After a 123-109 victory over the Golden State Warriors, the Toronto Raptors now have a 2-1 lead in the NBA Finals. Cavs fans have no doubt been enjoying the series so far, but should they be hoping that the Warriors lose? The question seems absurd, but it is a legitimate one. What impact would a Golden State loss in 2019 have on Cleveland’s win in 2016?
There’s nothing that should prevent Cavs fans from rooting for Toronto in a vacuum. The two teams play in different divisions, and while the Raptors and Cavaliers matched up the playoffs from 2016 through 2018, Cleveland swept Toronto twice, and won 4-2 in the first series.
While the Raptors theoretically should have been a top rival for the Cavs, they didn’t put up enough of a fight to be considered one. The “LeBronto” nickname was created for good reason; Toronto just couldn’t figure out LeBron James no matter what they tried to do. Once James moved to the Western Conference, the Raptors saw their chance, and ended up completely changing their team, bringing in Kawhi Leonard, Danny Green, and Marc Gasol among others.
The issue is not what would happen if Toronto won, it’s what would happen if Golden State lost. The Warriors won the championship in 2014-2015 because both Kevin Love and Kyrie Irving were injured for Cleveland, and Timofey Mozgov was the Cavs’ second-leading scorer.
Golden State is now getting an understanding of what that felt like, as without Kevin Durant and Klay Thompson, Steph Curry put up 47 points in Game 3, yet his team still lost by 14. Cleveland was able to take two games behind James, so it’s entirely possible that with one of Love or Irving available, the Cavs would have won that series. It’s a legitimate excuse, but it doesn’t change history.
The 2015-2016 team was healthy, and made history by becoming the first team to come back from a 3-1 deficit to win the series. Many Warriors fans still complain about Draymond Green missing Game 5 as reason that the Cavs were able to come back, but that doesn’t explain the next two games.
In 2016-2017, Cleveland was once again healthy, but the Warriors’ addition of Kevin Durant was too much to overcome. 2017-2018 was more of the same, except the Cavs didn’t have Kyrie Irving. Durant is at worst a top-three player today, and having him on the floor makes Golden State pretty much unstoppable. The Cavs won only one game in 2016-2017, and were swept the following year. Not even the Eastern Conference All-Star team would be able to defend Durant, Curry, and Thompson effectively.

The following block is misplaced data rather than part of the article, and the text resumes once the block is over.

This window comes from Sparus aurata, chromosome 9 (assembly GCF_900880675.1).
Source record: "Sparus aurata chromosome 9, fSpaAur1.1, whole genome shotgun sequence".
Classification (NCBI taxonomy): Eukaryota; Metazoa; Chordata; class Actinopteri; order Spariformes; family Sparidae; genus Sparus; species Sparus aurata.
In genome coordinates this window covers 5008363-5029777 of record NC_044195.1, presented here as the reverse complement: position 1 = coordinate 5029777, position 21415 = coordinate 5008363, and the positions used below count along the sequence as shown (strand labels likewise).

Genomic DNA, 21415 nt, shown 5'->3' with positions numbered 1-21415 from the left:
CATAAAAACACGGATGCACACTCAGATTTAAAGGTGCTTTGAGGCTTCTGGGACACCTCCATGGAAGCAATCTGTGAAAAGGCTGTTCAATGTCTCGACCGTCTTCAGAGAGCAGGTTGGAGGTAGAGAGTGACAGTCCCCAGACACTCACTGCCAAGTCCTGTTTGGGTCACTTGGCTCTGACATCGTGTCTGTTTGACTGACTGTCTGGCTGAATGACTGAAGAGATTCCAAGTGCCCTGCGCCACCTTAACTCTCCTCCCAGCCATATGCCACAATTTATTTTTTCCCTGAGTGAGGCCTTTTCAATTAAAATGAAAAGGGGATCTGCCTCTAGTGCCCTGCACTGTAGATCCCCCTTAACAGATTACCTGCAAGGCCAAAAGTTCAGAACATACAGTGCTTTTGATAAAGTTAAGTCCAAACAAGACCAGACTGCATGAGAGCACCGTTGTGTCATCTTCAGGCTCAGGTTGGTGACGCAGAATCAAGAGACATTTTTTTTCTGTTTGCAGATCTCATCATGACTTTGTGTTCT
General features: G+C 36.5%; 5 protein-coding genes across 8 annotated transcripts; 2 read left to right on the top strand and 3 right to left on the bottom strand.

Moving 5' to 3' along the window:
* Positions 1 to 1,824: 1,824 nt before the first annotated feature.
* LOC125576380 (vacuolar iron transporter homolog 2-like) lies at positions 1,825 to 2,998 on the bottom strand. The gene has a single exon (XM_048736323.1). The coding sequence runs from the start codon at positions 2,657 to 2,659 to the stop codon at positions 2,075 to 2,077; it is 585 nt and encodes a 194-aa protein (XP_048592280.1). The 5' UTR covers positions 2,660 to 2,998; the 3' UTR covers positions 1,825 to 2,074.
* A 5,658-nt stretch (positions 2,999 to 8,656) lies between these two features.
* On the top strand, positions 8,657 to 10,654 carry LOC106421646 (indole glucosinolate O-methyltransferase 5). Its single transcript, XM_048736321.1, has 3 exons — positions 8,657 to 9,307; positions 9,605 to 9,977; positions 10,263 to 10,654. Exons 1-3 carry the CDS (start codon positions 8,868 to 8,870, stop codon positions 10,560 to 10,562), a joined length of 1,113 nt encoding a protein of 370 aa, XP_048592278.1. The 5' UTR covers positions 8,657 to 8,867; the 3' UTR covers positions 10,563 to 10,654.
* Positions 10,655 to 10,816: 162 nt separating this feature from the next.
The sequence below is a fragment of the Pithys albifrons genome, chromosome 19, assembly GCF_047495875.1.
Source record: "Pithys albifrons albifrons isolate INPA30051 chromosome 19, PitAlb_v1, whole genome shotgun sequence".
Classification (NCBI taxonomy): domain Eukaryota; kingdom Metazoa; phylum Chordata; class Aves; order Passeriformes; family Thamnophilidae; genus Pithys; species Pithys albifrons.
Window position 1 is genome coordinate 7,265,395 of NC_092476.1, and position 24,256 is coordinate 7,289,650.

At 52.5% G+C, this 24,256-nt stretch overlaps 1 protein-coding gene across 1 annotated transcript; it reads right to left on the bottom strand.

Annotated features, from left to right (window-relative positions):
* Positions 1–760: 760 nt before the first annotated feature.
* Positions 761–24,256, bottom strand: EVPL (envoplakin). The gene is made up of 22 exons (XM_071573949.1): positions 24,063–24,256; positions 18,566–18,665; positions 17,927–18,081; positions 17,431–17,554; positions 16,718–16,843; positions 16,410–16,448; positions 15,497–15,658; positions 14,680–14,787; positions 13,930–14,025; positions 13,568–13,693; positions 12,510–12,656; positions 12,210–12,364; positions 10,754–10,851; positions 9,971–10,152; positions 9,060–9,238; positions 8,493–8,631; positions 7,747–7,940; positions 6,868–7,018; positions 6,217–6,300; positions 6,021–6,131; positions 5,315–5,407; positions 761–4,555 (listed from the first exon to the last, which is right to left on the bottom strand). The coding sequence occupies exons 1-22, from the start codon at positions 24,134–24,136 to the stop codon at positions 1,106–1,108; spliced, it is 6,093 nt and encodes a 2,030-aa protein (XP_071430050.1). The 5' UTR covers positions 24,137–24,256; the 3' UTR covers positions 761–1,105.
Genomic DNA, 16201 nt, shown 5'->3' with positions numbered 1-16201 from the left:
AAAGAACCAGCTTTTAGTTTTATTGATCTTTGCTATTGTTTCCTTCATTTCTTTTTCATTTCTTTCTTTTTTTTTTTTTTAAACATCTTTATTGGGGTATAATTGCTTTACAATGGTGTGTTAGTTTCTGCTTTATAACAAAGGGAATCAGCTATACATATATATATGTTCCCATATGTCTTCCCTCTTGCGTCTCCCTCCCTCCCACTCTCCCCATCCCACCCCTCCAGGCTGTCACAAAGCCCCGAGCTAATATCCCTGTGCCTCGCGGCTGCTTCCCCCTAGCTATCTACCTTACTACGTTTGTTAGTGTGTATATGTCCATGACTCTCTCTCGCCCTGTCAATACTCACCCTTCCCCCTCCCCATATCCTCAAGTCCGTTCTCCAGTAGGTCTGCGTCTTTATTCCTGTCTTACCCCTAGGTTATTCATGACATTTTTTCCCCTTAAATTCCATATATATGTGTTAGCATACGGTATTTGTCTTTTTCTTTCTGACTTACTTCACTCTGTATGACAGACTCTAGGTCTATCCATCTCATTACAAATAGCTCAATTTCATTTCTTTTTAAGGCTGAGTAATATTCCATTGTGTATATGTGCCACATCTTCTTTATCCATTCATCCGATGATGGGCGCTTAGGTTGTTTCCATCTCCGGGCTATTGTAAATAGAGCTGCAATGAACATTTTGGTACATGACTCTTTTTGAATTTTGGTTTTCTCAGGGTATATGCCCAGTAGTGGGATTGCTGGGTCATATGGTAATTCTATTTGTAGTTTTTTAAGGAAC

But Durant hasn’t been on the floor since Game 5 of the Western Conference Semifinals against the Houston Rockets. The Portland Trailblazers were unable to take advantage of Durant’s absence, but the Raptors are a different story. It’s still unknown whether or not Durant will even be able to return for this series, and because of this, Golden State should be very nervous.
Even with Curry playing at a high level, their bench is depleted and has not played well. DeMarcus Cousins looks incredibly rusty after missing a good chunk of the playoffs. Toronto had a disastrous second quarter, and still ended up winning handily.
Without Durant and Thompson, the sinking feeling that no lead is safe is missing. Curry is certainly capable of destroying a lead, but is anyone else on the team? Is Andre Igoudala going to play like he’s winning another Finals MVP? The Warriors stole home-court advantage and then gave it right back, and Oracle Arena wasn’t exactly rocking last night.
But enough about the series as it stands. How does this affect the Cavs? If the Raptors are able to win the Finals against a depleted Warriors team, a few things happen. The Cavaliers would no longer be the only team to defeat one of, if not the most dominant dynasty in NBA history.
It also raises the question of whether the Warriors are truly an elite team, or if their recent success is because of Durant. The worse Golden State looks, the “worse” the Cavaliers’ 2016 victory looks. Perhaps that’s not the correct choice of words, but currently, Cleveland’s comeback is a story of mythical proportions, matched by only a few feats in NBA history. A Warriors loss this year would take away from that.
Alex Sabri ·
Owen Crisafulli ·
However, suppose Golden State was able to win the series without Durant. Now Cleveland’s victory looks even better. If the Warriors could beat this Raptors team (which is better than any Cavs Finals team, sans James) without Durant, that would be extremely impressive. And the Cavaliers were able to beat more or less the same team, with no significant injuries, and what’s more, came back from 3-1 to do it? Absolutely sensational.
Will the result of these NBA Finals really change the legacy of the 2016 series for Cavs fans? No, of course not. But it could have a very big impact on how the national fanbase and media views Cleveland’s comeback. The question that each Cavalier fan must answer is “do I really care?” If you do, that’s fine. If you don’t, that’s fine too.
There are pros and cons to either team winning, namely that Cleveland’s all-time rival would be unable to complete a three-peat if the Raptors were to finish this thing out.
For now, it’s best to just appreciate some really great basketball being played, and hope that the Cavs are able to make it back to this stage sometime soon.